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Climate change: companies must see past trees to blazing forests

Climate change updates

Humankind must do better, according to the latest report card from the UN’s Intergovernmental Panel on Climate Change (IPCC). Global warming continues apace. Even as companies try to limit and offset carbon emissions — notably by paying to plant or preserve trees — their investments are going up in smoke.

The document has arrived at a time when forest fires are raging in California, Siberia and Greece. The public mood has shifted in the years it has taken the IPCC to update its assessment. Fund managers overseeing $43tn of assets have pledged to meet net zero emission targets by 2050. They expect corporates to take action.

Some companies have responded by buying offsets backed by forests. Trees globally absorb an estimated 7.6bn metric tonnes of carbon net a year. Oil producers are among the most enthusiastic investors. In late 2016, for example, BP bought more than 13m forestry-based annual carbon credits from indigenous peoples in Washington state at over $8 per tonne.

Superficially, that looked smart. BP plans its projects using an internal carbon price of $100 per tonne by 2030. Already, the EU emission market is pricing carbon credits at $67 per tonne. With these sort of price gaps, BP is theoretically saving far more than half a billion dollars annually.

Royal Dutch Shell has done something similar, connecting carbon credits to specific projects.

The scale of recent forest fires, which are linked to climate change, suggests that the risks are higher than oil majors anticipated. The Colville Reservation in Washington state has itself been ravaged. That could threaten its value to BP.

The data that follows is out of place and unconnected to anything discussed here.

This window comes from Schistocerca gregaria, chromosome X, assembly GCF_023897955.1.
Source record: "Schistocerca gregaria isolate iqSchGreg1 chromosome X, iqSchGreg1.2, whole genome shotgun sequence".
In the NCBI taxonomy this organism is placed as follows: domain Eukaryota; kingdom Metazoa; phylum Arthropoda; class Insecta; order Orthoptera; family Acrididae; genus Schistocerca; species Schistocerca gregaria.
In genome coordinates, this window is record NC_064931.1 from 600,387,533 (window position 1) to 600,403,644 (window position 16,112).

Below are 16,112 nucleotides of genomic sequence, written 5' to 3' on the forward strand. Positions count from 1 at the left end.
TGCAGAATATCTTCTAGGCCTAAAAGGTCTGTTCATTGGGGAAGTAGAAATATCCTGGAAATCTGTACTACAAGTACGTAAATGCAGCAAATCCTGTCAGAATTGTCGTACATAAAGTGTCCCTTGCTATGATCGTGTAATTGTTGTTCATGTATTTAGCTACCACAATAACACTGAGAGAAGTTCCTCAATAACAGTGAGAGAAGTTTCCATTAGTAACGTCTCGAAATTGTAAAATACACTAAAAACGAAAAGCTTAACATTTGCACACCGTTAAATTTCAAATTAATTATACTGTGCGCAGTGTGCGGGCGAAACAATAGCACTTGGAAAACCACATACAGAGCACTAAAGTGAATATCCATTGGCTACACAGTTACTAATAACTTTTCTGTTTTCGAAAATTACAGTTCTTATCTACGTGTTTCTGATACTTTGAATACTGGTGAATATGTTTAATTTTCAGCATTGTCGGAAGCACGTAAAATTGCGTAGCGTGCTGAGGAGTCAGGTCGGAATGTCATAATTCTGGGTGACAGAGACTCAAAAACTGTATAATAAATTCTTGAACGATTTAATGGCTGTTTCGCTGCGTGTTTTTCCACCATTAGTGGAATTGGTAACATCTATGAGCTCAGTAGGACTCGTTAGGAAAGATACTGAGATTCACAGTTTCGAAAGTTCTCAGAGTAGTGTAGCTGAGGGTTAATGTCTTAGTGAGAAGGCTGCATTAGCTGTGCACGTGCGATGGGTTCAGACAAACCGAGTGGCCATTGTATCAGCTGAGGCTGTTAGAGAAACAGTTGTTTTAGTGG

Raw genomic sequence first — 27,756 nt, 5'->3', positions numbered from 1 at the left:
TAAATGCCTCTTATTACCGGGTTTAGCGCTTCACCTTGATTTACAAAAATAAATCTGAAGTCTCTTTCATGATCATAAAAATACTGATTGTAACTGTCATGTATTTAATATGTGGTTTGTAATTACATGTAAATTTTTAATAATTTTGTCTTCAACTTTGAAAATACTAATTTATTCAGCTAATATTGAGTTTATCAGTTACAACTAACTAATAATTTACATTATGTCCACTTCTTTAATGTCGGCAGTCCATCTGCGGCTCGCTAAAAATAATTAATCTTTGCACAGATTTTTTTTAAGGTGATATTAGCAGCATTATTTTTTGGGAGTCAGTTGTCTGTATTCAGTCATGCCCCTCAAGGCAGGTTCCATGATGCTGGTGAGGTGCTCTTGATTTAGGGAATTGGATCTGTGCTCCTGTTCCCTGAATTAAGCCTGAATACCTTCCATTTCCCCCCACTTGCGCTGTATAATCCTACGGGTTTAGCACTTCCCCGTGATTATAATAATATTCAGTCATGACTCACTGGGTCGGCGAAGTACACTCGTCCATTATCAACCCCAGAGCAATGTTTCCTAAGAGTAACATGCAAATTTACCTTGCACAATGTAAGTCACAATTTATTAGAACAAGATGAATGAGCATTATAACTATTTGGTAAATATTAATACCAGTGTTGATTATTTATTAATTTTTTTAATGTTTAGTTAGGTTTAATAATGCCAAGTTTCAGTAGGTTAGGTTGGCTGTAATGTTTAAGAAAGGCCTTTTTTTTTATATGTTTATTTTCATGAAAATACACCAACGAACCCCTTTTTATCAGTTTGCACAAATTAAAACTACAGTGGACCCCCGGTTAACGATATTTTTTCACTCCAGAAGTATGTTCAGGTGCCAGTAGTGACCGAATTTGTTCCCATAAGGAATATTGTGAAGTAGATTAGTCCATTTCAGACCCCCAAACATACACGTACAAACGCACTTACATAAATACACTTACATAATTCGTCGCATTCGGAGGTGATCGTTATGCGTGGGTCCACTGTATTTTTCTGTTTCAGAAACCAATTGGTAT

Offset projects generally have a buffer of 10 to 15 per cent to allow for natural disasters. It is unclear whether this covers recent damage. The last sizeable conflagration in 2015 wiped out a fifth of available timber on the Colville Reservation, according to a lawsuit.

Companies try to diversify carbon offset risks by including assets such as mangrove swamps. Moreover, offsets tend to be expensed against project cash flows, according to Oswald Clint at Bernstein Research. Financial writedowns are unlikely. But, plainly, a business cannot legitimately tell ESG investors that a project is carbon neutral if offsets have been literally carbonised.

The onus is on businesses to account as transparently for carbon reduction as they do for profits. Fund management groups must hold them to account. It is no longer enough for companies to cover their environmental responsibilities by publishing a fluffy report once a year, replete with scenic photos and vague metrics.

The Lex team is interested in hearing more from readers. Please tell us what you think of forest-based carbon offsets in the comments section below.

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